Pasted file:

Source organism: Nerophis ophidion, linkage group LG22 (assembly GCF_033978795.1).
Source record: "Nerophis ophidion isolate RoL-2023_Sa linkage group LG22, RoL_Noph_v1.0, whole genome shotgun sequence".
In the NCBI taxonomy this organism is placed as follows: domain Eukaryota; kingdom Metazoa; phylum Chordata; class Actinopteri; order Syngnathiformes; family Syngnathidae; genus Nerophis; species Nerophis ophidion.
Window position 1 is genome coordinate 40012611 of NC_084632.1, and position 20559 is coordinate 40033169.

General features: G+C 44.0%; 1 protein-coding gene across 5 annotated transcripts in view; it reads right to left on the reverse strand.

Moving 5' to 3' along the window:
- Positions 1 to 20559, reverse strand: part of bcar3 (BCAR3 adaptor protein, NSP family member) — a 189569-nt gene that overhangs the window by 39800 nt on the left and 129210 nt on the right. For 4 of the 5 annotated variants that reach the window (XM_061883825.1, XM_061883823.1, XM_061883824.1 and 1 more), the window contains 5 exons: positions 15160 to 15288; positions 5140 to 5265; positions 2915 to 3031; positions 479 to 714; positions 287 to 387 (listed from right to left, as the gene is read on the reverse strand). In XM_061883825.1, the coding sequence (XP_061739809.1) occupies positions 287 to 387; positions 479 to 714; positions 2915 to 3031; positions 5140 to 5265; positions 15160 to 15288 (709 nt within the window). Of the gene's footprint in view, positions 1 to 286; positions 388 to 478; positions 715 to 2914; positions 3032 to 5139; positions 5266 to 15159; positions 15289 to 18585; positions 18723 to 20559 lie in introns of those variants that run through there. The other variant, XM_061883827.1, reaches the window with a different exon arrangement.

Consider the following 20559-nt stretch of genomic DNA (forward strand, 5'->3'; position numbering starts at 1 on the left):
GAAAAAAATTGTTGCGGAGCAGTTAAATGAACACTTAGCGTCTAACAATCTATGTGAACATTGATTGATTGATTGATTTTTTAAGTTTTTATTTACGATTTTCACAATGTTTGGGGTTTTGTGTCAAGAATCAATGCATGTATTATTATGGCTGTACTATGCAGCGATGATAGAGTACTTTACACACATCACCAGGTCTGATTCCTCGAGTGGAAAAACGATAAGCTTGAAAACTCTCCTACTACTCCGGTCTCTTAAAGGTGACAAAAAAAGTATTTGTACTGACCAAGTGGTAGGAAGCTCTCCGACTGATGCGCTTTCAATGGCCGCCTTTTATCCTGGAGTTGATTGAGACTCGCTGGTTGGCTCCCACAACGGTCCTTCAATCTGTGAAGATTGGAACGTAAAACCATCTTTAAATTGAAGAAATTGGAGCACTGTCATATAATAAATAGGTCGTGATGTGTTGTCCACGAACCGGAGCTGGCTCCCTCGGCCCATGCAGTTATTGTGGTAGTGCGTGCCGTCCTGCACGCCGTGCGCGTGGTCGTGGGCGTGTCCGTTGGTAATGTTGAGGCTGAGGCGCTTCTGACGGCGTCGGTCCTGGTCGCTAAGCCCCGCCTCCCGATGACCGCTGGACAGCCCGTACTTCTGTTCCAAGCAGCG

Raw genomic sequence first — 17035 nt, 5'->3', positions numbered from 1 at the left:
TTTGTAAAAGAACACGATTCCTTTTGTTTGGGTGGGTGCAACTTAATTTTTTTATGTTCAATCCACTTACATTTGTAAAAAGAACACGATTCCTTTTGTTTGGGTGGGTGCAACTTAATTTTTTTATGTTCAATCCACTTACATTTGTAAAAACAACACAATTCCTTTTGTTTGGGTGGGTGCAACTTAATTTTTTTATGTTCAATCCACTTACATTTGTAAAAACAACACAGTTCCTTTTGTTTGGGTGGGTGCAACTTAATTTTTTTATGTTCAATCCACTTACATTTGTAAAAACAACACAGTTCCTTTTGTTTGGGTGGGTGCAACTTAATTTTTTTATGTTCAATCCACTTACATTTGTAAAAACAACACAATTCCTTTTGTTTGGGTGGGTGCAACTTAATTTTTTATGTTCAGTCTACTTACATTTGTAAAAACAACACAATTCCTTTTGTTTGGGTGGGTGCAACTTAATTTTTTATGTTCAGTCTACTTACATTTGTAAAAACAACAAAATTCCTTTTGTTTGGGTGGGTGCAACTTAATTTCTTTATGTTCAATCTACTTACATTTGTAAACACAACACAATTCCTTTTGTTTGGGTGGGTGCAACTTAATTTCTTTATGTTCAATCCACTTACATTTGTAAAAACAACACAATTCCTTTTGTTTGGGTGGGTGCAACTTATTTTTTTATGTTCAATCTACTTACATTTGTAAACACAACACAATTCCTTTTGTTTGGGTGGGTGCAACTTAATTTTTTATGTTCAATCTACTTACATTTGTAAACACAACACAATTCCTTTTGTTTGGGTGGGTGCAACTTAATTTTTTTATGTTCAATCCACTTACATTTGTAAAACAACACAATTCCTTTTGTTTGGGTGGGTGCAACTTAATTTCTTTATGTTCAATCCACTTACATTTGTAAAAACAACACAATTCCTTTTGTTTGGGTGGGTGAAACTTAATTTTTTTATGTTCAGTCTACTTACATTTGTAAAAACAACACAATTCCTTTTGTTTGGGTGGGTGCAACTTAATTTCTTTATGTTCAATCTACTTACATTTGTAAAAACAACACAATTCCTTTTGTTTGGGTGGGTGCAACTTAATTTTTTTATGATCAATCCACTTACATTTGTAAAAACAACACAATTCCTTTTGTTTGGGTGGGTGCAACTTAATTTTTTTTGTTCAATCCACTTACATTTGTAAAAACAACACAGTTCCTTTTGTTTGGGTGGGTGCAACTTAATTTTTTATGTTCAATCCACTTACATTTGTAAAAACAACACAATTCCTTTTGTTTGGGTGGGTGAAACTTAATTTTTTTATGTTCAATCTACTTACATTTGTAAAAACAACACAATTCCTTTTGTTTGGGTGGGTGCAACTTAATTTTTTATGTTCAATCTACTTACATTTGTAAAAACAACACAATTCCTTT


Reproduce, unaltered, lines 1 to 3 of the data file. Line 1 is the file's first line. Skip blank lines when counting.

Source organism: Nerophis ophidion, linkage group LG22 (assembly GCF_033978795.1).
Source record: "Nerophis ophidion isolate RoL-2023_Sa linkage group LG22, RoL_Noph_v1.0, whole genome shotgun sequence".
In the NCBI taxonomy this organism is placed as follows: domain Eukaryota; kingdom Metazoa; phylum Chordata; class Actinopteri; order Syngnathiformes; family Syngnathidae; genus Nerophis; species Nerophis ophidion.